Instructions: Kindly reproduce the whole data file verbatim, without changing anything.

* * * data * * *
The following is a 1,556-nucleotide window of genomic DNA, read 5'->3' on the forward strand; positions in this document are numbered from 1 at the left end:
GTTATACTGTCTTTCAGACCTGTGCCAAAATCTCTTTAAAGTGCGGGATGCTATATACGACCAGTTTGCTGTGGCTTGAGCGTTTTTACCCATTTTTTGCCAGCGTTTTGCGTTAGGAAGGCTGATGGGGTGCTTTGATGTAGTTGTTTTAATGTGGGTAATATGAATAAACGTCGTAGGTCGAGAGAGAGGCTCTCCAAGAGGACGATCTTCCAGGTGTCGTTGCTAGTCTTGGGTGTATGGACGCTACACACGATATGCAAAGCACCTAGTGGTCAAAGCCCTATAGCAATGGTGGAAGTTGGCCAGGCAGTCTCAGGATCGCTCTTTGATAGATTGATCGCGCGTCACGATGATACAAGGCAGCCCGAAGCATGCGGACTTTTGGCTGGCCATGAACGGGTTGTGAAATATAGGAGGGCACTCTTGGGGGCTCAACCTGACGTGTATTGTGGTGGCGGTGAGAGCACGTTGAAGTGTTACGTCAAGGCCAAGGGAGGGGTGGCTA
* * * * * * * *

The following is a 1,556-nucleotide window of genomic DNA, read 5'->3' on the forward strand; positions in this document are numbered from 1 at the left end:
GTTATACTGTCTTTCAGACCTGTGCCAAAATCTCTTTAAAGTGCGGGATGCTATATACGACCAGTTTGCTGTGGCTTGAGCGTTTTTACCCATTTTTTGCCAGCGTTTTGCGTTAGGAAGGCTGATGGGGTGCTTTGATGTAGTTGTTTTAATGTGGGTAATATGAATAAACGTCGTAGGTCGAGAGAGAGGCTCTCCAAGAGGACGATCTTCCAGGTGTCGTTGCTAGTCTTGGGTGTATGGACGCTACACACGATATGCAAAGCACCTAGTGGTCAAAGCCCTATAGCAATGGTGGAAGTTGGCCAGGCAGTCTCAGGATCGCTCTTTGATAGATTGATCGCGCGTCACGATGATACAAGGCAGCCCGAAGCATGCGGACTTTTGGCTGGCCATGAACGGGTTGTGAAATATAGGAGGGCACTCTTGGGGGCTCAACCTGACGTGTATTGTGGTGGCGGTGAGAGCACGTTGAAGTGTTACGTCAAGGCCAAGGGAGGGGTGGCTA